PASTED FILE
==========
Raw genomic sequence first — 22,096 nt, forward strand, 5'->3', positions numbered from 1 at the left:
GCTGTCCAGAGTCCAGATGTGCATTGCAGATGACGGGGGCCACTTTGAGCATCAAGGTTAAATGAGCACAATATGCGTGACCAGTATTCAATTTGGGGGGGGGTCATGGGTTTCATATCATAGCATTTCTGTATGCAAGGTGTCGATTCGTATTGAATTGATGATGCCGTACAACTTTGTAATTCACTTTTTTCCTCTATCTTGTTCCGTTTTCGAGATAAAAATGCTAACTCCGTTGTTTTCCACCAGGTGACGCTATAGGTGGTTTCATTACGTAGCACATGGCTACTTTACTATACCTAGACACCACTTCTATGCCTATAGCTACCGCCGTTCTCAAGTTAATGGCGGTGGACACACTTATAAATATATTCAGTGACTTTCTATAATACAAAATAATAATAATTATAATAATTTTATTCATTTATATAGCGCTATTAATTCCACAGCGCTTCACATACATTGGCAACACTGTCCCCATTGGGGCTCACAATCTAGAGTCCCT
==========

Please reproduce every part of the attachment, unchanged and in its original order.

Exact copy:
Raw genomic sequence first — 22,096 nt, forward strand, 5'->3', positions numbered from 1 at the left:
GCTGTCCAGAGTCCAGATGTGCATTGCAGATGACGGGGGCCACTTTGAGCATCAAGGTTAAATGAGCACAATATGCGTGACCAGTATTCAATTTGGGGGGGGGTCATGGGTTTCATATCATAGCATTTCTGTATGCAAGGTGTCGATTCGTATTGAATTGATGATGCCGTACAACTTTGTAATTCACTTTTTTCCTCTATCTTGTTCCGTTTTCGAGATAAAAATGCTAACTCCGTTGTTTTCCACCAGGTGACGCTATAGGTGGTTTCATTACGTAGCACATGGCTACTTTACTATACCTAGACACCACTTCTATGCCTATAGCTACCGCCGTTCTCAAGTTAATGGCGGTGGACACACTTATAAATATATTCAGTGACTTTCTATAATACAAAATAATAATAATTATAATAATTTTATTCATTTATATAGCGCTATTAATTCCACAGCGCTTCACATACATTGGCAACACTGTCCCCATTGGGGCTCACAATCTAGAGTCCCT